The definition that is arrived at involves letting t be an element of a domain B in m-dimensional Euclidean space, and considering a collection of compact complex n-dimensional manifolds that depends on t. This collection will be a `differentiable family' if: 1. There exists a differentiable manifold M and a C-infinity map W from M onto B such that the rank of the Jacobian matrix of W is equal to m at every point of M. 2. M(t), the inverse image of t under W is a compact connected subset of M, and in fact is equal to a member of the collection. 3. M has a locally finite open covering along with smooth coordinate functions on the covering that have non-empty intersection with each member of the covering. Beginning with an initial element of B, each member of the inverse image of t under W is viewed as a deformation of the initial member. The crucial point made by the author is that the restricting the domain of the parameter t to a sufficiently small interval allows the representation of the member M(t) as a union of polydisks that are independent of t. Therefore only the coordinate transformations depend on t, and thus only the way of glueing the polydisks depends on t.
To show that these constructions are meaningful, namely that the complex structure of M(t) actually depends on t, the author studies the case of m = 1. In the process he constructs the infinitesimal deformation of M(t), and interprets it as the derivative of the complex structure of M(t) with respect to t. He also shows that the infinitesimal deformation does not depend on the choice of systems of local coordinates, and that the infinitesimal deformation vanishes when M(t) does not vary with t. The author then defines, using a notion of equivalence between two differentiable families, a differentiable family (M, B, W) to be `trivial' if it is equivalent to a product (M x B, B, P). Restricting this triviality to a subdomain gives a notion of `local triviality', which implies immediately that each M(t) will be biholomorphically equivalent to a fixed M. He then shows that if the infinitesimal deformation vanishes then the differentiable family is locally trivial. A more substantial statement of this result is encapsulated in the Frolicher-Nijenhuis theorem, which follows from the results that the author proves in the book. These results involve the theory of strongly elliptic differential operators and considerations of the first cohomology group of M(t) with coefficients in the sheaf of germs of holomorphic vector fields over M(t).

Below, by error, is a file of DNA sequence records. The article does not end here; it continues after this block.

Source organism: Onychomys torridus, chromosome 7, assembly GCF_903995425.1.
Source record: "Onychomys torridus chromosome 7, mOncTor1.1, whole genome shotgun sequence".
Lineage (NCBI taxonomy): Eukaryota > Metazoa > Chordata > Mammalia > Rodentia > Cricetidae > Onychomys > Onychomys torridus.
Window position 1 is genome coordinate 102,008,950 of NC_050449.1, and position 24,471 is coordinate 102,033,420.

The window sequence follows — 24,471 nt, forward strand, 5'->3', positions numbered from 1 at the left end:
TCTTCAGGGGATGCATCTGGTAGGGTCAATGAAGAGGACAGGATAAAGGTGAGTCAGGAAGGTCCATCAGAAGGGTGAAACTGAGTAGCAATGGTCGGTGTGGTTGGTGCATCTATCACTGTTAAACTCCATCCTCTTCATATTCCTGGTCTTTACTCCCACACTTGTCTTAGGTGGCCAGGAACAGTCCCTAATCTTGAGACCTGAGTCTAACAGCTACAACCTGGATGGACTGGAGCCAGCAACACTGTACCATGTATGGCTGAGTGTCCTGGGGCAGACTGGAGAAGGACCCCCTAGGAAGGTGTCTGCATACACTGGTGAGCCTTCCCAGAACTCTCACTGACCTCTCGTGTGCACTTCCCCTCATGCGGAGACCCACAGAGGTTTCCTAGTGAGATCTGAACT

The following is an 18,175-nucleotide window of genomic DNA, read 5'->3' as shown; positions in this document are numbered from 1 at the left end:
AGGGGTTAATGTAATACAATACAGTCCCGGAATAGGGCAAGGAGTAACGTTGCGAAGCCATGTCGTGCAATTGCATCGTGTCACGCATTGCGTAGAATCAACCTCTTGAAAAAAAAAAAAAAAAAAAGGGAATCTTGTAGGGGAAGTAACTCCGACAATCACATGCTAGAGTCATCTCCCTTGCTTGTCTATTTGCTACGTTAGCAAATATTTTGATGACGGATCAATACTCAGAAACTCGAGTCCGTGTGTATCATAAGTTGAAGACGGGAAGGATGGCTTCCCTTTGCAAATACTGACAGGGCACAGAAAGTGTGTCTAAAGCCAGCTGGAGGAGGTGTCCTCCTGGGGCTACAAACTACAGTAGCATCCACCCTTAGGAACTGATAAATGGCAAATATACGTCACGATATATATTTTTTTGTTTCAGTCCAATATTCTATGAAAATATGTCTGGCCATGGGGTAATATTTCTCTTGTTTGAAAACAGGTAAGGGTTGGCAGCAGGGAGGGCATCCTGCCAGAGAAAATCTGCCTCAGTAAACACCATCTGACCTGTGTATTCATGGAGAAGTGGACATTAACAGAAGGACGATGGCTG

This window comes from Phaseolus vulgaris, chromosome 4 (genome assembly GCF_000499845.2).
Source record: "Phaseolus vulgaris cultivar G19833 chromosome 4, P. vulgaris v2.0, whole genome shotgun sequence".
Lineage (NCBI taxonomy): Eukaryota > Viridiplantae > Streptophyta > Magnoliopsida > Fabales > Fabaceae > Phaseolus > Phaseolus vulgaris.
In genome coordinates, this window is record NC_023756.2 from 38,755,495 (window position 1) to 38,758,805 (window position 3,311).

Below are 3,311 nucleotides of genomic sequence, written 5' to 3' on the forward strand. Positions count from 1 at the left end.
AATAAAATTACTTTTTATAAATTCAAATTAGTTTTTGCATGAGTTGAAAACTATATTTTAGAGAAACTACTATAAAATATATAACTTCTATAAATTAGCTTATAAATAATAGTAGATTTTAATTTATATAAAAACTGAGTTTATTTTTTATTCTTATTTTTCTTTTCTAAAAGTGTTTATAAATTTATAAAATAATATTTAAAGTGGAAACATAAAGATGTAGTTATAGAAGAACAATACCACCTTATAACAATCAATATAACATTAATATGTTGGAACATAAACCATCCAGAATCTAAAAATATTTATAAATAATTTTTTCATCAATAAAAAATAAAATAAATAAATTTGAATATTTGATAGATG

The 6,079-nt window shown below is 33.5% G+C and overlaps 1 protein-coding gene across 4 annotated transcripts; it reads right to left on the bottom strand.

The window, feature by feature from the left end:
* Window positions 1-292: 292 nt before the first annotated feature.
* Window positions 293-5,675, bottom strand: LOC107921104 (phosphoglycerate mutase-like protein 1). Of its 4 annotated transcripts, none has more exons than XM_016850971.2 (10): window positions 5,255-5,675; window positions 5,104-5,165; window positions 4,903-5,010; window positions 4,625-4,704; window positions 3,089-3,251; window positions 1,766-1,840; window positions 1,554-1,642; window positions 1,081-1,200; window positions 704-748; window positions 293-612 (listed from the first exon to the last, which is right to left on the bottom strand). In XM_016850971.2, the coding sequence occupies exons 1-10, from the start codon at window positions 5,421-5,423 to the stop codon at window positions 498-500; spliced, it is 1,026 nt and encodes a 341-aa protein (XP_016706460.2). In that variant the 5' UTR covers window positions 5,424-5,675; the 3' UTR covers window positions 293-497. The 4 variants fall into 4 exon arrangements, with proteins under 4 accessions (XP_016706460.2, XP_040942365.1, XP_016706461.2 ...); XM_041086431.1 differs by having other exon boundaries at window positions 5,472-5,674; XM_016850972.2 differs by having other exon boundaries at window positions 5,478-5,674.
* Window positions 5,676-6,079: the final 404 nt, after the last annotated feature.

The case of a complex analytic family of compact complex manifolds entails that B will be domain in complex n-space. The author shows that a complex analytic family will be trivial if it is trivial as a differentiable family. As expected, because of the nature of analyticity learned from the theory of complex variables, the proof of these results involves the theory of harmonic differential forms. The author gives these proofs in detail in the book. He also considers the question whether if given an element b of the first cohomology group of a compact complex manifold Mwith coefficients in the sheaf of germs of holomorphic vector fields over M, one can find a complex analytic family that takes M as its initial element and the derivative equal to b. This question, as expected, involves the use of obstruction theory, which the author develops in great detail. In these considerations, the reader will see the and origin and role of the moduli of complex structures. These are essentially the number of parameters m, as long as the complex analytic family is `complete.'